I loved fashion in the way many young girls “love fashion.” Which is to say, I enjoyed going shopping, buying new clothes, looking at the pictures in Vogue and then tearing pages out for my wall without considering designer credits or who styled what.
At the time, very few actual designers as opposed to brand names existed in my personal Rolodex of information. I knew fashion’s equivalent of the Big Ten — mainstream labels that everyone knew and “liked” despite full knowledge of the houses’ actual aesthetic — but remained unaware of the whole world that existed just below its pop-fashion counterpart.
It wasn’t until I discovered Dries Van Noten that I really started to understand what beautiful clothes meant — truly, heartbreakingly beautiful fashion as opposed to trendy styles.
Now, when I say I “discovered” Dries Van Noten, it wasn’t as if I was some early pioneer of the industry’s up-and-comers, a secret scout to Anna Wintour responsible for discovering emerging new talent. Mr. Van Noten wasn’t new either. He was a veteran at the time of my “discovery,” a local native on the shores of an America that I had more or less dubbed India. Little did I know he’d soon become my gateway into the sphere of designers who essentially daylight as artists.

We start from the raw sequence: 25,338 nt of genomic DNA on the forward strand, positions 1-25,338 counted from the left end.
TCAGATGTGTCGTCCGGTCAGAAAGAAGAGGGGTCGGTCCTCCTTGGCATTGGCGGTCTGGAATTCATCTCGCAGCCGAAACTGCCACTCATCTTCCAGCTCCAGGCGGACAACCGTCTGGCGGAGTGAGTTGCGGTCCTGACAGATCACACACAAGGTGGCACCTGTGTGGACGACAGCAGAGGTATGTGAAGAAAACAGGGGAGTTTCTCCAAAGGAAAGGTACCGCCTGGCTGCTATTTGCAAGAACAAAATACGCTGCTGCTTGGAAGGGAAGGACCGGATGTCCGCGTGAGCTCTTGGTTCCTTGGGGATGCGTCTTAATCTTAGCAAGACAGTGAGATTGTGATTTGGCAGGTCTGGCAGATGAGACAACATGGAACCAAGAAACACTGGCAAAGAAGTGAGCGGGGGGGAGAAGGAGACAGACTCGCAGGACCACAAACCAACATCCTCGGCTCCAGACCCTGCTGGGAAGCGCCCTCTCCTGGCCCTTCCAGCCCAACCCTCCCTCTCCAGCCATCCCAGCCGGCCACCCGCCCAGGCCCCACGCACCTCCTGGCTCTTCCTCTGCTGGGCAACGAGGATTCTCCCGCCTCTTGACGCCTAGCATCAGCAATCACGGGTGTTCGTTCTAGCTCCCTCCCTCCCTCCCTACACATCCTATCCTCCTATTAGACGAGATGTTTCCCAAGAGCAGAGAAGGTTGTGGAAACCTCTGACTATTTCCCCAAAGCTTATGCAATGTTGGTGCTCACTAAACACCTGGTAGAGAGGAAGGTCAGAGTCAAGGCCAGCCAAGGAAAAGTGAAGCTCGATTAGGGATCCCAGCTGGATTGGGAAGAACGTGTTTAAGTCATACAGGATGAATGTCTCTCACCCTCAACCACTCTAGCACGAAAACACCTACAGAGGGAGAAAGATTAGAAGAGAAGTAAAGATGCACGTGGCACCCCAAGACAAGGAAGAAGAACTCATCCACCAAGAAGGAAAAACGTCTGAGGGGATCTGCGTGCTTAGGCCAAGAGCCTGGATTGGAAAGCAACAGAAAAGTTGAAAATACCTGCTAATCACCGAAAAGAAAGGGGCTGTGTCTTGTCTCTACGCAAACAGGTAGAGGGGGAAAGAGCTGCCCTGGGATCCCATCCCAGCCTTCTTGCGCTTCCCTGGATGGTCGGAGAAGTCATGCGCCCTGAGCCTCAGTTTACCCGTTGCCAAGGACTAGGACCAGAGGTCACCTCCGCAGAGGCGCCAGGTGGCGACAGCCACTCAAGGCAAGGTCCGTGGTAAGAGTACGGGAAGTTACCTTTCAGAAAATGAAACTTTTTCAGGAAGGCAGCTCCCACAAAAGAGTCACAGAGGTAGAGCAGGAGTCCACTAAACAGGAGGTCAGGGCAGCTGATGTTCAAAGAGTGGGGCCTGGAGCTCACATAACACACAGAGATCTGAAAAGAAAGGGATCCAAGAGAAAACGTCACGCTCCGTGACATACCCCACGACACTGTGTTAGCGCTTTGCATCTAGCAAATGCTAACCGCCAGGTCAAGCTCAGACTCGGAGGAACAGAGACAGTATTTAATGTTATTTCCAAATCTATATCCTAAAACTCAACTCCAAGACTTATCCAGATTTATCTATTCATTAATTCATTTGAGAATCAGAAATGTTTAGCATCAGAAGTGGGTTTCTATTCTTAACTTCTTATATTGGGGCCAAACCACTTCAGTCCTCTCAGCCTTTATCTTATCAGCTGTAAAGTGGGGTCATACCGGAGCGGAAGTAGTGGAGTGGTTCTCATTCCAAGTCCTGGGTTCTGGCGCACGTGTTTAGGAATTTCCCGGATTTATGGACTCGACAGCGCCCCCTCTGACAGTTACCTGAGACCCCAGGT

With Style.com as my explorer’s ship and an intern supervisor as my captain (because in all fairness this was a research project and I was supposed to be looking at recent trends) I clicked the three-tiered last name as if it were my alarm clock’s snooze button but what I found opened my eyes: Van Noten’s Fall 2010 collection in all its heavy silked, quasi-equestrian glory.
Those riding jackets! Pinched at the waist to reveal a women’s shape they simultaneously evoked military menswear of a Belgian chevalier. Watercolor florals marked silk skirts like ink stains, and where such bottoms would more commonly find themselves in a ballroom this man named Dries had paired them with sweatshirts. There were swaths of leopard fur and perfect-fit trousers, Midas-touched blazers and coats that for the first time taught me outerwear could, in fact, be a main focus.
I was in love. Madly, deeply in love. This was fashion.
Now what was your moment?
— Amelia Diamond